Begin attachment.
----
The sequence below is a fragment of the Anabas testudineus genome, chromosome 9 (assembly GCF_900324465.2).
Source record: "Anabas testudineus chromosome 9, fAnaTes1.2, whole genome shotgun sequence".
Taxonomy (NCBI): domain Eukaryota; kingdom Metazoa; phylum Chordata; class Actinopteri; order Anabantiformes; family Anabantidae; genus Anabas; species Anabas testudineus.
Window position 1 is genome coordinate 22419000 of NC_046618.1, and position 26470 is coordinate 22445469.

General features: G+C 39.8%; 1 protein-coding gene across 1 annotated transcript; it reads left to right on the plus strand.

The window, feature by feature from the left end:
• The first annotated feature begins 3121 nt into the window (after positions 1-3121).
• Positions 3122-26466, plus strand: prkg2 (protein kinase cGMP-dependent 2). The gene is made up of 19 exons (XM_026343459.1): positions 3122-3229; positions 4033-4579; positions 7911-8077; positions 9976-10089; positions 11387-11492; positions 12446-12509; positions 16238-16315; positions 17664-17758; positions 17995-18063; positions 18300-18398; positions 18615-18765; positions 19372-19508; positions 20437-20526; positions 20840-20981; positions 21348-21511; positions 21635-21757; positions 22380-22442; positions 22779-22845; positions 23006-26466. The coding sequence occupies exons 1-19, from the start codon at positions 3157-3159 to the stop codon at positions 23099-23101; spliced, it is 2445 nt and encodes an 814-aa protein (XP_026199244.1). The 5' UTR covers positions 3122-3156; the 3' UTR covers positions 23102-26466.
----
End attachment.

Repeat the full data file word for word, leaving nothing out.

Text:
The sequence below is a fragment of the Anabas testudineus genome, chromosome 9 (assembly GCF_900324465.2).
Source record: "Anabas testudineus chromosome 9, fAnaTes1.2, whole genome shotgun sequence".
Taxonomy (NCBI): domain Eukaryota; kingdom Metazoa; phylum Chordata; class Actinopteri; order Anabantiformes; family Anabantidae; genus Anabas; species Anabas testudineus.
Window position 1 is genome coordinate 22419000 of NC_046618.1, and position 26470 is coordinate 22445469.

General features: G+C 39.8%; 1 protein-coding gene across 1 annotated transcript; it reads left to right on the plus strand.

The window, feature by feature from the left end:
• The first annotated feature begins 3121 nt into the window (after positions 1-3121).
• Positions 3122-26466, plus strand: prkg2 (protein kinase cGMP-dependent 2). The gene is made up of 19 exons (XM_026343459.1): positions 3122-3229; positions 4033-4579; positions 7911-8077; positions 9976-10089; positions 11387-11492; positions 12446-12509; positions 16238-16315; positions 17664-17758; positions 17995-18063; positions 18300-18398; positions 18615-18765; positions 19372-19508; positions 20437-20526; positions 20840-20981; positions 21348-21511; positions 21635-21757; positions 22380-22442; positions 22779-22845; positions 23006-26466. The coding sequence occupies exons 1-19, from the start codon at positions 3157-3159 to the stop codon at positions 23099-23101; spliced, it is 2445 nt and encodes an 814-aa protein (XP_026199244.1). The 5' UTR covers positions 3122-3156; the 3' UTR covers positions 23102-26466.